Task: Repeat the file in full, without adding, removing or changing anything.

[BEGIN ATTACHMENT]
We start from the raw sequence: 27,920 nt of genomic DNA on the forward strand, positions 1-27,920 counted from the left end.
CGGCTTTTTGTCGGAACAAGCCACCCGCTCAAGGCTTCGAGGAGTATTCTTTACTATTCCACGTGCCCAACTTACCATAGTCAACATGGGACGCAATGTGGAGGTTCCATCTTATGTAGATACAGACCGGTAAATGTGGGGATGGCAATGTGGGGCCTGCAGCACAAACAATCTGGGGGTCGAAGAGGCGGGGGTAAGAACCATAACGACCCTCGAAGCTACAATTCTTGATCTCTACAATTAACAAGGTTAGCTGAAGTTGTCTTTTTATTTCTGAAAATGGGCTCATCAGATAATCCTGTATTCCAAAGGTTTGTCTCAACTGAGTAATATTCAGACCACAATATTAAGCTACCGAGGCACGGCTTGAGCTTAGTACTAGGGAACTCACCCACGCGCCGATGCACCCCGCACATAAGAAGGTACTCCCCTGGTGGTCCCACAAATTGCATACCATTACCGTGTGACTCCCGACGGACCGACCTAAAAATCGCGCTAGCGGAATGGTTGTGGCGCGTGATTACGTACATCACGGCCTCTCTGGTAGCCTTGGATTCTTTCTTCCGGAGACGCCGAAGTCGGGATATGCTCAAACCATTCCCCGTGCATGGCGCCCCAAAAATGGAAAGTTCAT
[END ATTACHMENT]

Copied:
We start from the raw sequence: 27,920 nt of genomic DNA on the forward strand, positions 1-27,920 counted from the left end.
CGGCTTTTTGTCGGAACAAGCCACCCGCTCAAGGCTTCGAGGAGTATTCTTTACTATTCCACGTGCCCAACTTACCATAGTCAACATGGGACGCAATGTGGAGGTTCCATCTTATGTAGATACAGACCGGTAAATGTGGGGATGGCAATGTGGGGCCTGCAGCACAAACAATCTGGGGGTCGAAGAGGCGGGGGTAAGAACCATAACGACCCTCGAAGCTACAATTCTTGATCTCTACAATTAACAAGGTTAGCTGAAGTTGTCTTTTTATTTCTGAAAATGGGCTCATCAGATAATCCTGTATTCCAAAGGTTTGTCTCAACTGAGTAATATTCAGACCACAATATTAAGCTACCGAGGCACGGCTTGAGCTTAGTACTAGGGAACTCACCCACGCGCCGATGCACCCCGCACATAAGAAGGTACTCCCCTGGTGGTCCCACAAATTGCATACCATTACCGTGTGACTCCCGACGGACCGACCTAAAAATCGCGCTAGCGGAATGGTTGTGGCGCGTGATTACGTACATCACGGCCTCTCTGGTAGCCTTGGATTCTTTCTTCCGGAGACGCCGAAGTCGGGATATGCTCAAACCATTCCCCGTGCATGGCGCCCCAAAAATGGAAAGTTCAT